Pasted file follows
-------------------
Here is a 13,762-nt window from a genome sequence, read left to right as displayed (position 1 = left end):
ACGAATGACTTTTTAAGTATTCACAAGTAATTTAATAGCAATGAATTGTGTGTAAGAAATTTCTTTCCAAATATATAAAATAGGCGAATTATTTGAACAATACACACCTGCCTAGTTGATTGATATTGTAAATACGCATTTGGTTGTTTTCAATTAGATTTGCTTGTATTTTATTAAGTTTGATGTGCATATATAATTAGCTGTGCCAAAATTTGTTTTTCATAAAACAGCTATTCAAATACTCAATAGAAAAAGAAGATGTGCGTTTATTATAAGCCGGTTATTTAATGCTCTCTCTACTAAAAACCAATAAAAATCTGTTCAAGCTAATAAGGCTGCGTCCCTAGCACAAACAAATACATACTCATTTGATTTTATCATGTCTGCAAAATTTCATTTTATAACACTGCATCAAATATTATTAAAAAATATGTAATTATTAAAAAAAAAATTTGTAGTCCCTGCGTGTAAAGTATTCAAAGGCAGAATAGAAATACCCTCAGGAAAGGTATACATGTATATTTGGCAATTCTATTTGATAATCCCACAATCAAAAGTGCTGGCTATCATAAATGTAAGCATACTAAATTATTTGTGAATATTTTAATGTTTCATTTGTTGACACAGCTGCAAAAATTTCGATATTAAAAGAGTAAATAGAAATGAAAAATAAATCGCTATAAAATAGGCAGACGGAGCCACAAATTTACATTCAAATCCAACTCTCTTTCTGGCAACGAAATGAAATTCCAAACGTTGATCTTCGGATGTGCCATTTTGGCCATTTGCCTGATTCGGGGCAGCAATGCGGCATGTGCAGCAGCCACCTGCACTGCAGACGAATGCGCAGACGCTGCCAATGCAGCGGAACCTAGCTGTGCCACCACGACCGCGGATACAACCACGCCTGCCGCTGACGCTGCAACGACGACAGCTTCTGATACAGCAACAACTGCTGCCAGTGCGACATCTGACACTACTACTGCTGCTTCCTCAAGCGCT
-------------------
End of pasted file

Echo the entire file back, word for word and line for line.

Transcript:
Here is a 13,762-nt window from a genome sequence, read left to right as displayed (position 1 = left end):
ACGAATGACTTTTTAAGTATTCACAAGTAATTTAATAGCAATGAATTGTGTGTAAGAAATTTCTTTCCAAATATATAAAATAGGCGAATTATTTGAACAATACACACCTGCCTAGTTGATTGATATTGTAAATACGCATTTGGTTGTTTTCAATTAGATTTGCTTGTATTTTATTAAGTTTGATGTGCATATATAATTAGCTGTGCCAAAATTTGTTTTTCATAAAACAGCTATTCAAATACTCAATAGAAAAAGAAGATGTGCGTTTATTATAAGCCGGTTATTTAATGCTCTCTCTACTAAAAACCAATAAAAATCTGTTCAAGCTAATAAGGCTGCGTCCCTAGCACAAACAAATACATACTCATTTGATTTTATCATGTCTGCAAAATTTCATTTTATAACACTGCATCAAATATTATTAAAAAATATGTAATTATTAAAAAAAAAATTTGTAGTCCCTGCGTGTAAAGTATTCAAAGGCAGAATAGAAATACCCTCAGGAAAGGTATACATGTATATTTGGCAATTCTATTTGATAATCCCACAATCAAAAGTGCTGGCTATCATAAATGTAAGCATACTAAATTATTTGTGAATATTTTAATGTTTCATTTGTTGACACAGCTGCAAAAATTTCGATATTAAAAGAGTAAATAGAAATGAAAAATAAATCGCTATAAAATAGGCAGACGGAGCCACAAATTTACATTCAAATCCAACTCTCTTTCTGGCAACGAAATGAAATTCCAAACGTTGATCTTCGGATGTGCCATTTTGGCCATTTGCCTGATTCGGGGCAGCAATGCGGCATGTGCAGCAGCCACCTGCACTGCAGACGAATGCGCAGACGCTGCCAATGCAGCGGAACCTAGCTGTGCCACCACGACCGCGGATACAACCACGCCTGCCGCTGACGCTGCAACGACGACAGCTTCTGATACAGCAACAACTGCTGCCAGTGCGACATCTGACACTACTACTGCTGCTTCCTCAAGCGCT